The transcription factor cAMP-response element-binding protein (CREB) was discovered through its ability to bind to the cAMP-response element (CRE) (TGACGTCA) in the promoter of the neuropeptide gene, somatostatin (13). The regulation of somatostatin gene expression by the cAMP-protein kinase A pathway, in concert with the presence of a consensus protein kinase A phosphorylation site within the CREB activation domain (4), led to the suggestion that CREB mediates the cAMP-induced activation of somatostatin gene expression. A similar involvement of CREB has been proposed for a multitude of other cellular and viral genes (5, 6). In fact, recent studies have predicted that there may be as many as 10,000 CREB-binding sites in the mammalian genome (7). In part because of its simplicity, the cAMP-CREB model is regarded as one of the best-characterized transcriptional signaling pathways. CREB is phosphorylated at the same critical serine residue, Ser-133, by a variety of kinases in addition to protein kinase A (6). Phosphorylation at Ser-133 is essential for the recruitment of the transcriptional coactivator, CREB-binding protein (CBP) (8, 9), and this association, the first well characterized phosphoserine-dependent protein–protein interaction, has been described in atomic detail (10). CBP and its paralogue, p300, are believed to activate gene expression by interacting with components of the general transcriptional machinery (1113) and by acetylating chromatin (1416). Thus, the selection of which genes are activated is determined by CREB, and activation, per se, is determined, for the most part, by CBP. Because of its ability to serve as a target for multiple kinase pathways, CREB has been implicated in a large number of biological processes, including long-term neuronal plasticity, cell survival, circadian rhythms, adaptation to drugs, and hormonal regulation of metabolism (6).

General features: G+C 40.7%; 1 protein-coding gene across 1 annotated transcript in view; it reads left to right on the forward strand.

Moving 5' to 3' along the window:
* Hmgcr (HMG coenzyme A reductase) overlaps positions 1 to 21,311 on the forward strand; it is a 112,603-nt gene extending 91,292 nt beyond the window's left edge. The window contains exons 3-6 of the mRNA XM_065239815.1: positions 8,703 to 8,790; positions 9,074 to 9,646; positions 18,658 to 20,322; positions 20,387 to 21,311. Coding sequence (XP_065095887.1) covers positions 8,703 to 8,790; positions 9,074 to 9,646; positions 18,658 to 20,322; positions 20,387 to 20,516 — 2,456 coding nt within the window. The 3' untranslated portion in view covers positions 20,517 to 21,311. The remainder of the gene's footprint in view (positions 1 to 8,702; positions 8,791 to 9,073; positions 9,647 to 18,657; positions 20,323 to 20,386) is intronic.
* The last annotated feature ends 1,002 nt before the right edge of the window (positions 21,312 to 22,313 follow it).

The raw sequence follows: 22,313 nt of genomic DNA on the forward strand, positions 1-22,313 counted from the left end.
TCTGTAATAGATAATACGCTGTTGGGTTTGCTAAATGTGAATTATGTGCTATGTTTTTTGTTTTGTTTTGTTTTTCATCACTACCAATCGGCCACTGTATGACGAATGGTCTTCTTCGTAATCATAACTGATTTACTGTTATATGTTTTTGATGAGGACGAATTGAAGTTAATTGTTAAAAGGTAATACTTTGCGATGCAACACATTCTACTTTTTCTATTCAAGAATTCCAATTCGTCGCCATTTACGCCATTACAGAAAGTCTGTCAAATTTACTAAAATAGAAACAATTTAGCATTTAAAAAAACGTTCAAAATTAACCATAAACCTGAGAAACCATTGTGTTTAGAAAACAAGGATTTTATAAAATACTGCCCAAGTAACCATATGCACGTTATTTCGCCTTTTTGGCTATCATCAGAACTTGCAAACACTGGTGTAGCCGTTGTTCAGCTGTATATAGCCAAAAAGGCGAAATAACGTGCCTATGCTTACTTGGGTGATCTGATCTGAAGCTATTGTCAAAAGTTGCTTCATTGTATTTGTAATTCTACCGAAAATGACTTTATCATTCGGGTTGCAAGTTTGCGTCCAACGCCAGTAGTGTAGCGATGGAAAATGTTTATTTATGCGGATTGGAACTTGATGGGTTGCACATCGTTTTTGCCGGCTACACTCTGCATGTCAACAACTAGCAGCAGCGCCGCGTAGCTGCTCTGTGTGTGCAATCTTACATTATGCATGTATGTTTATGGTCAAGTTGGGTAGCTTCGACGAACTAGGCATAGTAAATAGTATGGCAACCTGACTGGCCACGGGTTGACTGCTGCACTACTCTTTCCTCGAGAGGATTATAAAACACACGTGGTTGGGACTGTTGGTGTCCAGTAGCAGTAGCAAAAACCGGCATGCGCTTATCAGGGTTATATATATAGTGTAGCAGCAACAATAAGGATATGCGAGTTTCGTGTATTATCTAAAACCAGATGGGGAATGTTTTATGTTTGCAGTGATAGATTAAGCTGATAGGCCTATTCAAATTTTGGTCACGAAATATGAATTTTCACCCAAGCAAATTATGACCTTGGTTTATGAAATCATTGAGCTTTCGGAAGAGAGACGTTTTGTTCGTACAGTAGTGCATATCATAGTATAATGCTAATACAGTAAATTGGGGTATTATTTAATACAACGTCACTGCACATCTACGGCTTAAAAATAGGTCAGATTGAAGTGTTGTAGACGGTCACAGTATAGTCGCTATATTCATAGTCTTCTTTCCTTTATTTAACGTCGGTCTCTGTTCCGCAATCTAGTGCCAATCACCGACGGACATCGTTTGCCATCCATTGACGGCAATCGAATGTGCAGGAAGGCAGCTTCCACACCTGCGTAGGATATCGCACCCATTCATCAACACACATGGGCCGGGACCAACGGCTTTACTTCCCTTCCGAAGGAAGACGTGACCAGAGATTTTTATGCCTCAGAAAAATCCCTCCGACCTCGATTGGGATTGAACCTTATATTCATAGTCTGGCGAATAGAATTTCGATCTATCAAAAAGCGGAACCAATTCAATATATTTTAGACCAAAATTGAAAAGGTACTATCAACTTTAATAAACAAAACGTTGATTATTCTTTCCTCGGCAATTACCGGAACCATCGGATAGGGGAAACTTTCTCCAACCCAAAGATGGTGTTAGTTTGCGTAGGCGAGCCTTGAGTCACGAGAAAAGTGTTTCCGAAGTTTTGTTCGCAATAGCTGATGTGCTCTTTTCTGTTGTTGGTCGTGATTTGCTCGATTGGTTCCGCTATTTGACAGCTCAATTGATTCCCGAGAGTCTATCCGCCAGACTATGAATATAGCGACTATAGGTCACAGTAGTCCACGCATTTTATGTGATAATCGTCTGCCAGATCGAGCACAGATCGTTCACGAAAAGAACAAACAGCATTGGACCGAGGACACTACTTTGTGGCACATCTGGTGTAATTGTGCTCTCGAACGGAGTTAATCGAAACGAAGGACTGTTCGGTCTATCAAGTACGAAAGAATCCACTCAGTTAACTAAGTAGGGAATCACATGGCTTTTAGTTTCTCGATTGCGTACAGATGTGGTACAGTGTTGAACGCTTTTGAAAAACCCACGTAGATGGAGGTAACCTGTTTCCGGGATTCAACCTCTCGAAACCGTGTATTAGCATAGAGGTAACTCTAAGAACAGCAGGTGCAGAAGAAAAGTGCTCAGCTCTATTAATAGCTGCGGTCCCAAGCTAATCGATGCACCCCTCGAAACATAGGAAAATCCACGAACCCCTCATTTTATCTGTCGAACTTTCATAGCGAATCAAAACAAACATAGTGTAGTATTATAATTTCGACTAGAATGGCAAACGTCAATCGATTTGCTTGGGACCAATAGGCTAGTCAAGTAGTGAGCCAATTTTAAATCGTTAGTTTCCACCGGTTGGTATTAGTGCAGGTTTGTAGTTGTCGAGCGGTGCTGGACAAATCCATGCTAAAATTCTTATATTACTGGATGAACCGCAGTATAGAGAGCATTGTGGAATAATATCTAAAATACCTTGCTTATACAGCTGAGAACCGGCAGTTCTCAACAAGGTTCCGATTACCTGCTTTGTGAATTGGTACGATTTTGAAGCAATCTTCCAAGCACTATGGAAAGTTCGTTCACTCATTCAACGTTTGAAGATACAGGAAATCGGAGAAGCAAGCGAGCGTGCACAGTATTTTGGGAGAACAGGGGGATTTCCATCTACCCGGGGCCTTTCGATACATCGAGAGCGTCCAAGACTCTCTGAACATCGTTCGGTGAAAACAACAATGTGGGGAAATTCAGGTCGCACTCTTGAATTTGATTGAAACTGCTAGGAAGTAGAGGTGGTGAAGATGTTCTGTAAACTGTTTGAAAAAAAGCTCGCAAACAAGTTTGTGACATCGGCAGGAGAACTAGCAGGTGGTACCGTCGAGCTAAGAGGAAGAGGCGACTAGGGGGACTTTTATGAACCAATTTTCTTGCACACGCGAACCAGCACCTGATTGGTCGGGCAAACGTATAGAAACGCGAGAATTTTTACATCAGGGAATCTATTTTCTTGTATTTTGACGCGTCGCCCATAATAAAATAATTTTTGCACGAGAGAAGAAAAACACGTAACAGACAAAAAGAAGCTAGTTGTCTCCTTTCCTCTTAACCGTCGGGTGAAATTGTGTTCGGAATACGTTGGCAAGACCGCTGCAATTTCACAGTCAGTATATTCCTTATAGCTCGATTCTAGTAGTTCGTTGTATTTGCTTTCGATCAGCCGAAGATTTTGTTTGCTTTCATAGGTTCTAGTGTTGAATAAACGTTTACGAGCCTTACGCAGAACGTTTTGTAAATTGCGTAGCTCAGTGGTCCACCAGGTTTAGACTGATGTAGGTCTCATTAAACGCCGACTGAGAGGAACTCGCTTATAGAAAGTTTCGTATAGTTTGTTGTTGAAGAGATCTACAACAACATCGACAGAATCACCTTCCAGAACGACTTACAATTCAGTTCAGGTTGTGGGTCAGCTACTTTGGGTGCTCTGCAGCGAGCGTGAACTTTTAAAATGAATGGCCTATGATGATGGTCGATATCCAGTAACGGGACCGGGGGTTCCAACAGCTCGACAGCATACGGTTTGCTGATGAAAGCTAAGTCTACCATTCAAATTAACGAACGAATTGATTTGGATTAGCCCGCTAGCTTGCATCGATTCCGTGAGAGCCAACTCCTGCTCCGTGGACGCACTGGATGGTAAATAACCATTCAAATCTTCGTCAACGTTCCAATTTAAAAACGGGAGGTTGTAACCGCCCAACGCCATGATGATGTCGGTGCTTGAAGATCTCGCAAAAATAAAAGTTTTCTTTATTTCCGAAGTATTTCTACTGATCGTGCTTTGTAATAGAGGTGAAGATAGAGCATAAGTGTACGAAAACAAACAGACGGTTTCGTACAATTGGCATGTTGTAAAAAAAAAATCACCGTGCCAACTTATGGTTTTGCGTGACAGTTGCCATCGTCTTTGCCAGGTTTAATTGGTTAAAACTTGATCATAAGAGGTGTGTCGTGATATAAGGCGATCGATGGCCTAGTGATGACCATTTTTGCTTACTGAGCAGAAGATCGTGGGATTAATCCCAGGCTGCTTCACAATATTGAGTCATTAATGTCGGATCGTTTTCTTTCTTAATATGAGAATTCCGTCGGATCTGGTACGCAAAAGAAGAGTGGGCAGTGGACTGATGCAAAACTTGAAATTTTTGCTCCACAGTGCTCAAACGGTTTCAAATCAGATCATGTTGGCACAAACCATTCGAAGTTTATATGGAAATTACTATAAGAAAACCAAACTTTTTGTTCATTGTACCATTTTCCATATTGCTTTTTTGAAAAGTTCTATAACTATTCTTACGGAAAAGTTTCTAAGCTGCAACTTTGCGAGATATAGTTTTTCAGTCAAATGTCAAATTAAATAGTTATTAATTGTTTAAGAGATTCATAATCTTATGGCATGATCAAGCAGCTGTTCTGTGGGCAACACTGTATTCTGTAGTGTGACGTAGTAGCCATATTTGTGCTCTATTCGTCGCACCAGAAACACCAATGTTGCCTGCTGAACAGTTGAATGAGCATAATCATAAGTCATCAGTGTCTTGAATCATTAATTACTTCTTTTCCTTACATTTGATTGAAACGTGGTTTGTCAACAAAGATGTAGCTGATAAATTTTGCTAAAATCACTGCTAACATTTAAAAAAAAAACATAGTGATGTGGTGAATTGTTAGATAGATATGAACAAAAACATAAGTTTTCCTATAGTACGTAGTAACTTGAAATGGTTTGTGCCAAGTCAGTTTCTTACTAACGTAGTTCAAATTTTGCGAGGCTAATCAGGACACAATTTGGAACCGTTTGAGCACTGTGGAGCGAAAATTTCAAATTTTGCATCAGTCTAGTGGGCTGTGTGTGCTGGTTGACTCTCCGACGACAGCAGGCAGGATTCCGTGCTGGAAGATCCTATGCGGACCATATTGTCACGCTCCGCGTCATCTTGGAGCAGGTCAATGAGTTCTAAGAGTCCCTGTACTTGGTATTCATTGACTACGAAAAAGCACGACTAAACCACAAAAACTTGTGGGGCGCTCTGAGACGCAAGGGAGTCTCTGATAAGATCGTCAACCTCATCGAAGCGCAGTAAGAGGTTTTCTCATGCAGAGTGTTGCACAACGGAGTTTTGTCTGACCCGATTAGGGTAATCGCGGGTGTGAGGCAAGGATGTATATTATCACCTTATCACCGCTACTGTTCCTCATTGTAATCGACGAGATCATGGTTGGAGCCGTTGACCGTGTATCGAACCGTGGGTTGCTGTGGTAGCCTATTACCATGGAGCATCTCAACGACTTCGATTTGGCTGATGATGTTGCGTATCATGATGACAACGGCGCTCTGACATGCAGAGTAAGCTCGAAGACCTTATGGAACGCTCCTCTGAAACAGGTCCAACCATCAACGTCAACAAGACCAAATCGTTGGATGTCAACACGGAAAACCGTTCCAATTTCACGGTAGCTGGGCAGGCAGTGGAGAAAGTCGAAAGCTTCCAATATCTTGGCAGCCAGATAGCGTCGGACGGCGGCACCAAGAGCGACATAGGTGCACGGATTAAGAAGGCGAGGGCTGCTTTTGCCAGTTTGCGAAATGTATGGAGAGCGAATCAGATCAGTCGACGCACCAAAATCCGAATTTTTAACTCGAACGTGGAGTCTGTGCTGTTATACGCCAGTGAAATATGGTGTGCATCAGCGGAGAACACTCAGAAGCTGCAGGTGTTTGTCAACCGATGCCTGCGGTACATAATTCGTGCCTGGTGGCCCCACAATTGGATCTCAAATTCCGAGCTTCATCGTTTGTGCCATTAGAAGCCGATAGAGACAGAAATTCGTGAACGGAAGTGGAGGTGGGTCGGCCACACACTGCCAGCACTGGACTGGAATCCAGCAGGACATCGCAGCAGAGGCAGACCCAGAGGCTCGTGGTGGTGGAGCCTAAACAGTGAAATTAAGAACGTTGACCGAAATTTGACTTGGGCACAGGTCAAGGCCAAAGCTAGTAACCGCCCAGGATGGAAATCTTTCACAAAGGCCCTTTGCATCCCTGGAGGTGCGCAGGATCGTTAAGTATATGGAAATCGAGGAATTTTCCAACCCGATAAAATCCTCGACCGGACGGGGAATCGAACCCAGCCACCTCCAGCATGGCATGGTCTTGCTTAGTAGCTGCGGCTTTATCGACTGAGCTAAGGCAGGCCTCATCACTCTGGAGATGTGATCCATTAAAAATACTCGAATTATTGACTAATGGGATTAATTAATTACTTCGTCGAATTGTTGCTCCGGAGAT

The CREB-CBP pathway can be broken down into two distinct steps: binding of CREB to the CRE sequences in target genes and recruitment of the CBP coactivator. The first step, CREB binding, is believed to be constitutive, and the second step, gene activation, is thought to occur through the regulated recruitment of CBP (5). The idea that CREB binds constitutively stems primarily from in vitro binding assays by using purified DNA. Gel-mobility shift assays, for example, show that phosphorylation does not affect the interaction of CREB with naked DNA (17), although this point has been controversial (18). More sensitive fluorescence anisotropy binding assays show that CREB binds to the consensus CRE at high affinity (≈2 nM) and that variant CREs bind only slightly weaker (19). In these fluorescence studies, phosphorylation also did not affect CREB binding (19). In reporter assays, CREB seems to activate most CRE-containing promoters in a similar manner (4), supporting the idea that CREB binding to its targets in various gene promoters is not regulated and that the CREs in most genes are occupied by CREB under basal conditions.